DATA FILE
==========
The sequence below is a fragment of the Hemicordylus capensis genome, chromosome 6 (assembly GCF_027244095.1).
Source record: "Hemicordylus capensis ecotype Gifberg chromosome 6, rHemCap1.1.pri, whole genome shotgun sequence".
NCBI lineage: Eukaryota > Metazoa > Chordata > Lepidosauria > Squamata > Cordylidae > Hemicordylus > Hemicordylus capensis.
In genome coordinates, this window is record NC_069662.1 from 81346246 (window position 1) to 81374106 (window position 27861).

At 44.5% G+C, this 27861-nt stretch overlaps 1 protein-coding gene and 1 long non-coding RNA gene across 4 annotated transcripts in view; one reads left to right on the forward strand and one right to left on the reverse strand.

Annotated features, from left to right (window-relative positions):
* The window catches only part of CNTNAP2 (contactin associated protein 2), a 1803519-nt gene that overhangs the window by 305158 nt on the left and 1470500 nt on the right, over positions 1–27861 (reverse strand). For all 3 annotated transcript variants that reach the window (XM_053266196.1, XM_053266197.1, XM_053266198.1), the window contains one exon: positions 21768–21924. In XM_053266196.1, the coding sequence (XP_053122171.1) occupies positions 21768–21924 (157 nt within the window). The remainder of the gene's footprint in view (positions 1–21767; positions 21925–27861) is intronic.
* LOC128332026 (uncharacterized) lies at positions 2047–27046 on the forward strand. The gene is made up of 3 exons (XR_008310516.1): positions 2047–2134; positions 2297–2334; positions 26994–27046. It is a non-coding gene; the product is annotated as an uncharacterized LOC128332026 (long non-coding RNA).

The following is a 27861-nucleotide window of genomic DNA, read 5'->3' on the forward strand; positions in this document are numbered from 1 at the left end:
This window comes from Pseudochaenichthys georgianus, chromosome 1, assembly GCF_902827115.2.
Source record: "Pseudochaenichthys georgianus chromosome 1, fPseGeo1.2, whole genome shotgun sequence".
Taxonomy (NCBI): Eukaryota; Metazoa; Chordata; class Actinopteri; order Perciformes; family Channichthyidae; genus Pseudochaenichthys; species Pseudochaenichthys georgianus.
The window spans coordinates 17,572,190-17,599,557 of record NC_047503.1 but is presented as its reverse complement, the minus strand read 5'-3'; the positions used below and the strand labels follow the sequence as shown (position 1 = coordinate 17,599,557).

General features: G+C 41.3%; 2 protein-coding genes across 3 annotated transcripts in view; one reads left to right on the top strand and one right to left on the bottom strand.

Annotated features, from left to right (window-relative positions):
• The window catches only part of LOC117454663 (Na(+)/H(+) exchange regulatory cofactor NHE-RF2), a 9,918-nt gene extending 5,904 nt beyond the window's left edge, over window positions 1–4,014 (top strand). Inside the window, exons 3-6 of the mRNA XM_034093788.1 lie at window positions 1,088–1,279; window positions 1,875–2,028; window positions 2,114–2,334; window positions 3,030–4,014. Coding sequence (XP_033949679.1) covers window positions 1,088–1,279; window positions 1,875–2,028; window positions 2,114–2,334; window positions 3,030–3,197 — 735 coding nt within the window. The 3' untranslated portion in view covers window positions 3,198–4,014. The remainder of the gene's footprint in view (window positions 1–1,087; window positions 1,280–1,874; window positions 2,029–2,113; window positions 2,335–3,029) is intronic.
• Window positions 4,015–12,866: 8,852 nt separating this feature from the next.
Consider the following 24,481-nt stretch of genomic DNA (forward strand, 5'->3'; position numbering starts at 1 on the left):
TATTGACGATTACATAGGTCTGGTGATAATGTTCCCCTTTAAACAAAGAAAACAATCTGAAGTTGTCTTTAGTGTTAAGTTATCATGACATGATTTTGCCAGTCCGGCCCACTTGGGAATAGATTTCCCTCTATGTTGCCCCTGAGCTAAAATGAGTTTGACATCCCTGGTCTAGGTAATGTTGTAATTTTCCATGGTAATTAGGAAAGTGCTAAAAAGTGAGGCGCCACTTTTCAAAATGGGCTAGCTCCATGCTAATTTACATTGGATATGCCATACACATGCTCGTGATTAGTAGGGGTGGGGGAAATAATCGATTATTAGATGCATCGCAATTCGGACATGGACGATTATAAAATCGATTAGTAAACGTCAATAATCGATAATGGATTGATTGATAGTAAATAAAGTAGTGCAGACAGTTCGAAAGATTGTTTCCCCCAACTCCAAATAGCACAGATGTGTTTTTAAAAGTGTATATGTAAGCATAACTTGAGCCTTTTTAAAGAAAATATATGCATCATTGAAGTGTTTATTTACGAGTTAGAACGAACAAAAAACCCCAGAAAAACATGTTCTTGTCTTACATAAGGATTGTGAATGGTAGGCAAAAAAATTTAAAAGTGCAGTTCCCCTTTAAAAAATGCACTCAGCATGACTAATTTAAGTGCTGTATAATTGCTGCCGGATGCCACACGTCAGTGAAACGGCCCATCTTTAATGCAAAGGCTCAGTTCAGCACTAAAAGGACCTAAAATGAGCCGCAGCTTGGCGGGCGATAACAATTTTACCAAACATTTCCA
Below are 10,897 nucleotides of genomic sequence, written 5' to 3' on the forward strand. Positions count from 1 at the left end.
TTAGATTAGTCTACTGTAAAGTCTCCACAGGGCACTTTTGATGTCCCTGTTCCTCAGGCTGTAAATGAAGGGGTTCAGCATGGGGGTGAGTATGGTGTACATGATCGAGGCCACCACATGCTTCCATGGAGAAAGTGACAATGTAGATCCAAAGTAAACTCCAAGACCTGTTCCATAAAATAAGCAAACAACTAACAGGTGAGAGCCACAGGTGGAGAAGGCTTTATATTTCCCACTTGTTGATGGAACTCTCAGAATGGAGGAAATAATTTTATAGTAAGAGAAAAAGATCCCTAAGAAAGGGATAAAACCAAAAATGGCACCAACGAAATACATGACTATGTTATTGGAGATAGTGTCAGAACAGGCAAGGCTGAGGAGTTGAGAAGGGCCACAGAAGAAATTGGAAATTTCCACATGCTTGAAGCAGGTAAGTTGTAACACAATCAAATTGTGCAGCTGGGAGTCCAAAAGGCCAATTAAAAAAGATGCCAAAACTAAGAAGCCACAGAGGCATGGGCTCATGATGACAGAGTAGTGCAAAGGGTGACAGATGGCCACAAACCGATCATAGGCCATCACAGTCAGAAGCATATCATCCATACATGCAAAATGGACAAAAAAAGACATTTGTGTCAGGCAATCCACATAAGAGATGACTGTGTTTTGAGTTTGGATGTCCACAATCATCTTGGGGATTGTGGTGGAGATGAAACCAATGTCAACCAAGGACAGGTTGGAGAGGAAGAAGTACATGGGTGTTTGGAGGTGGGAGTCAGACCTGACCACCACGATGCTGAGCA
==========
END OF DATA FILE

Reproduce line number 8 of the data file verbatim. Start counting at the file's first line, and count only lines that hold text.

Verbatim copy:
* LOC128332026 (uncharacterized) lies at positions 2047–27046 on the forward strand. The gene is made up of 3 exons (XR_008310516.1): positions 2047–2134; positions 2297–2334; positions 26994–27046. It is a non-coding gene; the product is annotated as an uncharacterized LOC128332026 (long non-coding RNA).